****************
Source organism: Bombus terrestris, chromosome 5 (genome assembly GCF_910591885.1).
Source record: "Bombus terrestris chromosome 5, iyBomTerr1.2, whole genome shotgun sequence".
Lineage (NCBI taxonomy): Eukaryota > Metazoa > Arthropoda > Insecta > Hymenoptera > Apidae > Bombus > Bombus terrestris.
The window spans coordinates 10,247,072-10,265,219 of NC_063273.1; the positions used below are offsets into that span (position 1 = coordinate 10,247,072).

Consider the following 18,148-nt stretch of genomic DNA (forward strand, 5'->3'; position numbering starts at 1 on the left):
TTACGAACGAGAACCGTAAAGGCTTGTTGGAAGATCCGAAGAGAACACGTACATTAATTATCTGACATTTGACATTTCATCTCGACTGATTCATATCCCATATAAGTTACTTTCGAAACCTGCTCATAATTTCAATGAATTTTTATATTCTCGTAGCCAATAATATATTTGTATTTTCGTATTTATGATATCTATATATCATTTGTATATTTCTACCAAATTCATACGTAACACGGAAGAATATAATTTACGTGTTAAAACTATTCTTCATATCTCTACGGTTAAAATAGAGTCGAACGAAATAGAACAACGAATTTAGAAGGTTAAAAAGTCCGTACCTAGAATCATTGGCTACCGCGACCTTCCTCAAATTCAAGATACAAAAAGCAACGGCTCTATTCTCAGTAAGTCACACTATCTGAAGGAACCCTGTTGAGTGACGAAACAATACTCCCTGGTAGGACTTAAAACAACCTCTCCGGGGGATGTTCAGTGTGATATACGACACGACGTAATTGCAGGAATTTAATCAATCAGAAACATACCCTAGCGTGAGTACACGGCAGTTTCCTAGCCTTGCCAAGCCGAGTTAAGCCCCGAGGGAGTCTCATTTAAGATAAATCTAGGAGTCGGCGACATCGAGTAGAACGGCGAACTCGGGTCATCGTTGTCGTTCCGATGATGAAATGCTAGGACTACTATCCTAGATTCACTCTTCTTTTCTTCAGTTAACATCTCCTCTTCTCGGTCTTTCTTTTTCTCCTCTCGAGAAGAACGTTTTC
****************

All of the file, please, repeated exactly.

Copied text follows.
Source organism: Bombus terrestris, chromosome 5 (genome assembly GCF_910591885.1).
Source record: "Bombus terrestris chromosome 5, iyBomTerr1.2, whole genome shotgun sequence".
Lineage (NCBI taxonomy): Eukaryota > Metazoa > Arthropoda > Insecta > Hymenoptera > Apidae > Bombus > Bombus terrestris.
The window spans coordinates 10,247,072-10,265,219 of NC_063273.1; the positions used below are offsets into that span (position 1 = coordinate 10,247,072).

Consider the following 18,148-nt stretch of genomic DNA (forward strand, 5'->3'; position numbering starts at 1 on the left):
TTACGAACGAGAACCGTAAAGGCTTGTTGGAAGATCCGAAGAGAACACGTACATTAATTATCTGACATTTGACATTTCATCTCGACTGATTCATATCCCATATAAGTTACTTTCGAAACCTGCTCATAATTTCAATGAATTTTTATATTCTCGTAGCCAATAATATATTTGTATTTTCGTATTTATGATATCTATATATCATTTGTATATTTCTACCAAATTCATACGTAACACGGAAGAATATAATTTACGTGTTAAAACTATTCTTCATATCTCTACGGTTAAAATAGAGTCGAACGAAATAGAACAACGAATTTAGAAGGTTAAAAAGTCCGTACCTAGAATCATTGGCTACCGCGACCTTCCTCAAATTCAAGATACAAAAAGCAACGGCTCTATTCTCAGTAAGTCACACTATCTGAAGGAACCCTGTTGAGTGACGAAACAATACTCCCTGGTAGGACTTAAAACAACCTCTCCGGGGGATGTTCAGTGTGATATACGACACGACGTAATTGCAGGAATTTAATCAATCAGAAACATACCCTAGCGTGAGTACACGGCAGTTTCCTAGCCTTGCCAAGCCGAGTTAAGCCCCGAGGGAGTCTCATTTAAGATAAATCTAGGAGTCGGCGACATCGAGTAGAACGGCGAACTCGGGTCATCGTTGTCGTTCCGATGATGAAATGCTAGGACTACTATCCTAGATTCACTCTTCTTTTCTTCAGTTAACATCTCCTCTTCTCGGTCTTTCTTTTTCTCCTCTCGAGAAGAACGTTTTC